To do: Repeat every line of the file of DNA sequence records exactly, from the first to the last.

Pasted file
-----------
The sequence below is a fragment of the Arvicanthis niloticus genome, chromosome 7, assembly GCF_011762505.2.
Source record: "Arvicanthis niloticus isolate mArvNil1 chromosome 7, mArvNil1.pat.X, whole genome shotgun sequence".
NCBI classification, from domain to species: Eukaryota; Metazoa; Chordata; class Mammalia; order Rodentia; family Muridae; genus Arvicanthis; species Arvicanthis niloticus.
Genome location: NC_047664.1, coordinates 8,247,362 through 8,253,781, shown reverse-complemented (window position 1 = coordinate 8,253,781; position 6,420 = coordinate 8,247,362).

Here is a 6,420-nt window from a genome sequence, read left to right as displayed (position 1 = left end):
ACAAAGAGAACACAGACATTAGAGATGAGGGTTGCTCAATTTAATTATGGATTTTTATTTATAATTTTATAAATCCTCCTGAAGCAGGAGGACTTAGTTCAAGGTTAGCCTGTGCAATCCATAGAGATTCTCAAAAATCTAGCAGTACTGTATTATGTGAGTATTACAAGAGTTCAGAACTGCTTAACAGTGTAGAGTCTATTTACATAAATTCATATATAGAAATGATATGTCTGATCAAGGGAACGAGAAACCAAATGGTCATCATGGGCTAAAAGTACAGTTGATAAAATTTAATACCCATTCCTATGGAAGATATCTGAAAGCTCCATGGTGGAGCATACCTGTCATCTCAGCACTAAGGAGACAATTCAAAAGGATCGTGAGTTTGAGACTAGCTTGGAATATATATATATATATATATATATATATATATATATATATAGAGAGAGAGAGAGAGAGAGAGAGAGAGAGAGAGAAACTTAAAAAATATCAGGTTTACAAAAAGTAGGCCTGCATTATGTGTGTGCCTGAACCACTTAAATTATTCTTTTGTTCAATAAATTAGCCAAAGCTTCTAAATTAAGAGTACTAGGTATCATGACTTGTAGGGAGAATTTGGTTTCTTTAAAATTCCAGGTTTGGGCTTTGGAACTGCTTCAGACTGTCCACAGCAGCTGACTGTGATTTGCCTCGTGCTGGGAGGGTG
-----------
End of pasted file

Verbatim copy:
The sequence below is a fragment of the Arvicanthis niloticus genome, chromosome 7, assembly GCF_011762505.2.
Source record: "Arvicanthis niloticus isolate mArvNil1 chromosome 7, mArvNil1.pat.X, whole genome shotgun sequence".
NCBI classification, from domain to species: Eukaryota; Metazoa; Chordata; class Mammalia; order Rodentia; family Muridae; genus Arvicanthis; species Arvicanthis niloticus.
Genome location: NC_047664.1, coordinates 8,247,362 through 8,253,781, shown reverse-complemented (window position 1 = coordinate 8,253,781; position 6,420 = coordinate 8,247,362).

Here is a 6,420-nt window from a genome sequence, read left to right as displayed (position 1 = left end):
ACAAAGAGAACACAGACATTAGAGATGAGGGTTGCTCAATTTAATTATGGATTTTTATTTATAATTTTATAAATCCTCCTGAAGCAGGAGGACTTAGTTCAAGGTTAGCCTGTGCAATCCATAGAGATTCTCAAAAATCTAGCAGTACTGTATTATGTGAGTATTACAAGAGTTCAGAACTGCTTAACAGTGTAGAGTCTATTTACATAAATTCATATATAGAAATGATATGTCTGATCAAGGGAACGAGAAACCAAATGGTCATCATGGGCTAAAAGTACAGTTGATAAAATTTAATACCCATTCCTATGGAAGATATCTGAAAGCTCCATGGTGGAGCATACCTGTCATCTCAGCACTAAGGAGACAATTCAAAAGGATCGTGAGTTTGAGACTAGCTTGGAATATATATATATATATATATATATATATATATATATATATAGAGAGAGAGAGAGAGAGAGAGAGAGAGAGAGAGAAACTTAAAAAATATCAGGTTTACAAAAAGTAGGCCTGCATTATGTGTGTGCCTGAACCACTTAAATTATTCTTTTGTTCAATAAATTAGCCAAAGCTTCTAAATTAAGAGTACTAGGTATCATGACTTGTAGGGAGAATTTGGTTTCTTTAAAATTCCAGGTTTGGGCTTTGGAACTGCTTCAGACTGTCCACAGCAGCTGACTGTGATTTGCCTCGTGCTGGGAGGGTG